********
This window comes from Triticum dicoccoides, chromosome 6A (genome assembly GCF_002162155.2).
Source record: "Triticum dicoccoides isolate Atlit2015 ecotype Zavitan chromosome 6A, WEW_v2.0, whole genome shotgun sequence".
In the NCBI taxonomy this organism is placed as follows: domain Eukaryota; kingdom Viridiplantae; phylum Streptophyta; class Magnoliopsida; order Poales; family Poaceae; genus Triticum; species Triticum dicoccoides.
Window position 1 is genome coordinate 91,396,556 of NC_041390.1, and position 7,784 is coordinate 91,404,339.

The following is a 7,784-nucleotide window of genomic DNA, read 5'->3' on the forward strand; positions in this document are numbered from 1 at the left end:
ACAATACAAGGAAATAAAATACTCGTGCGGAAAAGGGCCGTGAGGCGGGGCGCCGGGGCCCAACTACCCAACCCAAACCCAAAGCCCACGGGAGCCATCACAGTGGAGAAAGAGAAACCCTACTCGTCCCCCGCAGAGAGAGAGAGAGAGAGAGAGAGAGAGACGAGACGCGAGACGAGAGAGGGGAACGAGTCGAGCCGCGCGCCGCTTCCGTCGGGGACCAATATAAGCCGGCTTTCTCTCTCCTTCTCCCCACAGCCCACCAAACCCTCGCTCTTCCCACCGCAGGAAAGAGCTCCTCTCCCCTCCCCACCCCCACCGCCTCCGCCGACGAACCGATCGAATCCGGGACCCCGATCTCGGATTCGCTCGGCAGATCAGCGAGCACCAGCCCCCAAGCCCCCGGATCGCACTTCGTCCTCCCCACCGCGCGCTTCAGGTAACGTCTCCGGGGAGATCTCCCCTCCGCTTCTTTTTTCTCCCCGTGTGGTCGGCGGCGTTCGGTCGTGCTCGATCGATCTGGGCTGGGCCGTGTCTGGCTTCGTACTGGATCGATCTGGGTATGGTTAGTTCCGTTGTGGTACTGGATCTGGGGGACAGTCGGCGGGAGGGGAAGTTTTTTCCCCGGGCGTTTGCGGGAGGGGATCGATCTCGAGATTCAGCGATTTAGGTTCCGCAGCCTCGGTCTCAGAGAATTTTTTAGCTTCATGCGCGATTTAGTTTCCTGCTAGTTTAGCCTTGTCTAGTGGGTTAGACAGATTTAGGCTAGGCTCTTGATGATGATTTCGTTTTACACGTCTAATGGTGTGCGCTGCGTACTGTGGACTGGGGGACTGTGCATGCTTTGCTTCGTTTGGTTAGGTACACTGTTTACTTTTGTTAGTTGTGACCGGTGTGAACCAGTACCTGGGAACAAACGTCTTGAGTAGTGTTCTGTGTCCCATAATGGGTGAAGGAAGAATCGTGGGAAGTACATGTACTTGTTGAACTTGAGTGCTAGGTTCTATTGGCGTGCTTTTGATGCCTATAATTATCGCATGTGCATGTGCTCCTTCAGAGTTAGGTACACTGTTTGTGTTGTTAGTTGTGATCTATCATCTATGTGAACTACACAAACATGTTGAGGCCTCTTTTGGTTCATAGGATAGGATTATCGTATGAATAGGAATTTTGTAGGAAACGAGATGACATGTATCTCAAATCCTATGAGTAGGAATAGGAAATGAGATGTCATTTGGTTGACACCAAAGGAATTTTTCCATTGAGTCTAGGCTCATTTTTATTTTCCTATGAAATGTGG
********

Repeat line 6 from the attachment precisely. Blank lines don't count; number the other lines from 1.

ACAATACAAGGAAATAAAATACTCGTGCGGAAAAGGGCCGTGAGGCGGGGCGCCGGGGCCCAACTACCCAACCCAAACCCAAAGCCCACGGGAGCCATCACAGTGGAGAAAGAGAAACCCTACTCGTCCCCCGCAGAGAGAGAGAGAGAGAGAGAGAGAGAGACGAGACGCGAGACGAGAGAGGGGAACGAGTCGAGCCGCGCGCCGCTTCCGTCGGGGACCAATATAAGCCGGCTTTCTCTCTCCTTCTCCCCACAGCCCACCAAACCCTCGCTCTTCCCACCGCAGGAAAGAGCTCCTCTCCCCTCCCCACCCCCACCGCCTCCGCCGACGAACCGATCGAATCCGGGACCCCGATCTCGGATTCGCTCGGCAGATCAGCGAGCACCAGCCCCCAAGCCCCCGGATCGCACTTCGTCCTCCCCACCGCGCGCTTCAGGTAACGTCTCCGGGGAGATCTCCCCTCCGCTTCTTTTTTCTCCCCGTGTGGTCGGCGGCGTTCGGTCGTGCTCGATCGATCTGGGCTGGGCCGTGTCTGGCTTCGTACTGGATCGATCTGGGTATGGTTAGTTCCGTTGTGGTACTGGATCTGGGGGACAGTCGGCGGGAGGGGAAGTTTTTTCCCCGGGCGTTTGCGGGAGGGGATCGATCTCGAGATTCAGCGATTTAGGTTCCGCAGCCTCGGTCTCAGAGAATTTTTTAGCTTCATGCGCGATTTAGTTTCCTGCTAGTTTAGCCTTGTCTAGTGGGTTAGACAGATTTAGGCTAGGCTCTTGATGATGATTTCGTTTTACACGTCTAATGGTGTGCGCTGCGTACTGTGGACTGGGGGACTGTGCATGCTTTGCTTCGTTTGGTTAGGTACACTGTTTACTTTTGTTAGTTGTGACCGGTGTGAACCAGTACCTGGGAACAAACGTCTTGAGTAGTGTTCTGTGTCCCATAATGGGTGAAGGAAGAATCGTGGGAAGTACATGTACTTGTTGAACTTGAGTGCTAGGTTCTATTGGCGTGCTTTTGATGCCTATAATTATCGCATGTGCATGTGCTCCTTCAGAGTTAGGTACACTGTTTGTGTTGTTAGTTGTGATCTATCATCTATGTGAACTACACAAACATGTTGAGGCCTCTTTTGGTTCATAGGATAGGATTATCGTATGAATAGGAATTTTGTAGGAAACGAGATGACATGTATCTCAAATCCTATGAGTAGGAATAGGAAATGAGATGTCATTTGGTTGACACCAAAGGAATTTTTCCATTGAGTCTAGGCTCATTTTTATTTTCCTATGAAATGTGG